Exhibited December 2012
Pete first trained in Plymouth as an architect where he became consumed by modernism, focusing on Gropius, Bauhaus, Le Corbusier and Rossi. As time progressed other influences began to take shape in Pete’s life, adding craft and colour to his work. Living in Newcastle with its powerful industrial past evident all around him, he began to document this industry and history on the streets opening the magical door to photography.
Following his love of cinematic art films Pete then began a fascination with independent film. These fabulous influences shaped an extraordinary two years of study at the Royal College of Art where he was able to experiment without boundaries exploring pure artistic thought where he combined photography, film, music and animation.
African rhythms came next to accompany the short films he was involved with and this naturally led him on to jazz. Pete has photographed greats such as Miles Davis, McCoy Tyner, Don Cherry and Max Roach to name but a few.
Pete still shoots film, producing negatives that he then uses to make silver gelatin prints, which are produced using a 19th century wet chemical process. They are then selenium toned for stability and mounted using acid free museum and conservation boards with window apertures.
La Prison Club, London 1988
“A dark and moody dive in Stoke Newington, winter. Courtney is late, impossible traffic chaos and I’m jammed into the corner of the tiny stage, camera ready and the Mondesir brothers are playing to an increasingly hostile crowd. Eventually Courtney arrives, car breakdown. He’s noticeably bothered at making people wait. He jumps up onto the stage, he doesn’t even take his coat off but rips the soprano out of its battered case and suddenly beautiful music fills the club, calming the crowd and softening the edge.”
Mayfair Hotel, London 1994
“The previous day I had got stuck into a furious argument with Herbie over a sound check photo misunderstanding. He didn’t know that I was taking the record label portrait of him the next day.
At the hotel I was dragged into the bar by the fun loving AR girl for a fierce Bloody Mary. I then walked into his room. It was completely full of people and Herbie shouted out, “Oh man, it’s You!” I said “Yes” and proceeded to throw everyone out, at which point Herbie then yelled, “Oh man, what’s your problem?” I said, “Why don’t you tell me about ‘Blow Up?”. We got talking about Antonioni’s film and the music that Herbie wrote for it.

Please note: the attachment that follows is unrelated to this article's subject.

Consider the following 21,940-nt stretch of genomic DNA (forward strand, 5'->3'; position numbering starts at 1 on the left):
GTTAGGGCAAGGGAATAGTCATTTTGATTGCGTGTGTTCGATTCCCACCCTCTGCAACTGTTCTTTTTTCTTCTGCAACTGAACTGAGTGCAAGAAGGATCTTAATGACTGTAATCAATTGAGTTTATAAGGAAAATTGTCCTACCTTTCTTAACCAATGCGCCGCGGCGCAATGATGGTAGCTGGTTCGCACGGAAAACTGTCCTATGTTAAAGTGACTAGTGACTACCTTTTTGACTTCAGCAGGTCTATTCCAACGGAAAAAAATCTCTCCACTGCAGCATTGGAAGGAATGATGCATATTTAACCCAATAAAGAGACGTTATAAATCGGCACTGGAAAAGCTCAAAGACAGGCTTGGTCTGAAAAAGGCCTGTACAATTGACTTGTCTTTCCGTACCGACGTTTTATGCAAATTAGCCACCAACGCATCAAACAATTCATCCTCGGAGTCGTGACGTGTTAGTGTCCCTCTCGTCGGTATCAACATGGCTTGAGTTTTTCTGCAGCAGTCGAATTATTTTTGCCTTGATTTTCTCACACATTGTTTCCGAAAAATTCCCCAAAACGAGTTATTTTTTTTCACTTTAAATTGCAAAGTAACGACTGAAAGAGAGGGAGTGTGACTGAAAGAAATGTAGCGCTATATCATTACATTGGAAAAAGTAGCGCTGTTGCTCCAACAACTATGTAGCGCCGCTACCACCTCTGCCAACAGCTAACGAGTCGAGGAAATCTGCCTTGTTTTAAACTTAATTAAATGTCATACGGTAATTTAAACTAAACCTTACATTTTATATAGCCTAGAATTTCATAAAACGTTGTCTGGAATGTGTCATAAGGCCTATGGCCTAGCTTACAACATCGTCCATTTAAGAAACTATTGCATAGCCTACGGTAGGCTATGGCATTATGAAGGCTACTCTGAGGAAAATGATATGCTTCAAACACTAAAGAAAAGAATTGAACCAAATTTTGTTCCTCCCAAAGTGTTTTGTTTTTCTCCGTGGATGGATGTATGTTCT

It was the London swinging sixties, centre of the universe. Herbie and Antonioni regularly had breakfast in a Soho café where the film maker would eulogise about the greatness of London culture and then lament the dreadful food. “Man that Italian dude was wild”. From that moment the previous days hostilities disappeared and I managed to get this picture.”
Barbican, London 1997
The atmosphere is brooding, dark, mesmeric, unsettling and powerful. Nina Simone, so charismatic. I turned on a couple of table lamps and she said, “You may take my picture now, young man”.
Rotherhithe, London 1999
“Incredible saxophone player. A true great, this shot was taken at such an exciting time with the London music scene so diverse and experimental. I’d met Chris down at Bar Rumba in the early days of the ‘That’s how it is’ sessions with live music when I documented the first six months of the club run by Janine Neye with Giles Peterson and Patrick Forge at the decks. Chris played live a few times and I always thought that the atmosphere on those Monday nights was probably similar to the Bebop scene in New York in the early forties. This picture was taken as part of the Freedom Principle tour to Japan. We shot it in Rotherhithe near the Thames. With its dark moody past the location helped produce the atmosphere leading to this picture. Shot on beautiful Polaroid negative film, sadly no longer made.”